Dan Campbell doesn’t mince words. So when the Dolphins’ tight ends coach sat down an underperforming Charles Clay awhile ago, his message was characteristically blunt.
“[I] hit him right between the eyes with it,” Campbell recalled. “I don’t sugarcoat anything. I tell it like it is.
“[But] he takes that, looks you right in the eyes, and he agrees. He knows, ‘You’re right. I’ve got to be better.’ ”
Eleven games into the season, Clay finally followed through.
The second-year H-back had the breakout game the Dolphins have long needed Sunday, setting career highs with six catches for 84 yards. His performance included a game-tying, 29-yard touchdown catch on a wheel route, getting behind the Seahawks defense by a good 5 yards.
But Clay did more than simply catch the ball. He was on the field for 37 of the team’s 60 snaps — his highest participation percentage of the season — and made a devastating block on Seattle’s Chris Clemons to help spring Reggie Bush on his touchdown run.
“That’s what I am trying to do — be an all-around player,” Clay said.
The coaching staff wants the same. Campbell said this week that Clay, at his best, reminds him of Keith Byars — the versatile fullback/tight end who spent parts of four seasons in Miami.
Byars could line up in the backfield or put his hand in the dirt next to an offensive tackle. He finished his career with more than 3,000 yards rushing and nearly 6,000 yards receiving on 610 catches.
Byars could bust the seam on a defense, much like the Patriots’ tight end duo of Rob Gronkowski and Aaron Hernandez. The Dolphins catch a bit of a break when New England comes to town this weekend. Gronkowski is out with an arm injury; when healthy, he is probably the biggest threat on the league’s best offense.
“I think the ability to attack the middle of the field in this modern era of the National Football League … is a critical element,” Dolphins coach Joe Philbin said. “I think we’re starting to do a little better job ourselves.”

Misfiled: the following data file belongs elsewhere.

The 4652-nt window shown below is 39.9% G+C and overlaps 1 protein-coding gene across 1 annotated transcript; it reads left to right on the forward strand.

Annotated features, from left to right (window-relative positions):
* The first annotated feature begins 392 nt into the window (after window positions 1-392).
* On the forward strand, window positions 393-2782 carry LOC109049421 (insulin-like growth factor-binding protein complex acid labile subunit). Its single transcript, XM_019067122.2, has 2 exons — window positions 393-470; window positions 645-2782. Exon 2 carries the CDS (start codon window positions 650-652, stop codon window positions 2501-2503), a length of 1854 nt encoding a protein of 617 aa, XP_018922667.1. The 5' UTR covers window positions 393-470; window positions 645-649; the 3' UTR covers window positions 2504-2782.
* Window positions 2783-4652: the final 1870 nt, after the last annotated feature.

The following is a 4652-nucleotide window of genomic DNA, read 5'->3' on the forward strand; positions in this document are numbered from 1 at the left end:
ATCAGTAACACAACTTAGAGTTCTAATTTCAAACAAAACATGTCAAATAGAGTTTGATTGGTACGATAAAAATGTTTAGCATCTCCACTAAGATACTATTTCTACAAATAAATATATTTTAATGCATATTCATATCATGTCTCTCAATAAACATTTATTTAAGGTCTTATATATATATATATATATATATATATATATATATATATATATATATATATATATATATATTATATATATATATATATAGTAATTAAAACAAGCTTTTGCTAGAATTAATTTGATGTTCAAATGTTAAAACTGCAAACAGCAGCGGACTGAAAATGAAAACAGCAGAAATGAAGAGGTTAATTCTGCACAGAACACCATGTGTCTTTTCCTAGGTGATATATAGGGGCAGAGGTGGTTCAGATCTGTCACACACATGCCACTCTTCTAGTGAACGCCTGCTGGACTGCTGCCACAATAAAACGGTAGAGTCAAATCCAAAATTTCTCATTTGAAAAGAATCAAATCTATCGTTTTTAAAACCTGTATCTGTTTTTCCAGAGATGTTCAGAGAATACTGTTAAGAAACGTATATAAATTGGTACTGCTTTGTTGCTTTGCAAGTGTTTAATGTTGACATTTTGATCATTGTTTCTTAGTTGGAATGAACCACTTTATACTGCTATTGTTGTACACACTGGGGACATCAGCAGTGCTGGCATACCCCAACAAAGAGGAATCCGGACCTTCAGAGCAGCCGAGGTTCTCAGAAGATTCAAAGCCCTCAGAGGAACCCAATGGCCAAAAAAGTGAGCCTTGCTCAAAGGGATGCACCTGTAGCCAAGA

That’s thanks to Clay, who has eight catches and two touchdowns over the past four weeks after managing just five receptions — and no scores — in the season’s first seven games.
Campbell believes Clay can be a difference-maker, not just because of his versatility, but also because of the way defenses have played the Dolphins this season — with a great deal of success recently, at least until the second half of Sunday’s Seahawks game.
Opposing teams have regularly dropped a safety into the box to take away the run, and jammed receivers Brian Hartline and Davone Bess at the line to disrupt the intermediate passing game. They have mostly gotten away with it because the Dolphins have had no one to challenge gambling linebackers and safeties down the middle of the field.
Anthony Fasano has been a dependable safety valve for Ryan Tannehill, but he’s only averaging 7.8 yards per reception — worst among tight ends with at least 20 receptions.
Clay showed he can get open downfield, creating enough separation to make it easy on his rookie quarterback. Part of the reason Clay dropped to the sixth round of the 2011 draft was his 40-yard time (he ran it in the 4.70-second range), but Campbell said he plays faster than that on Sundays.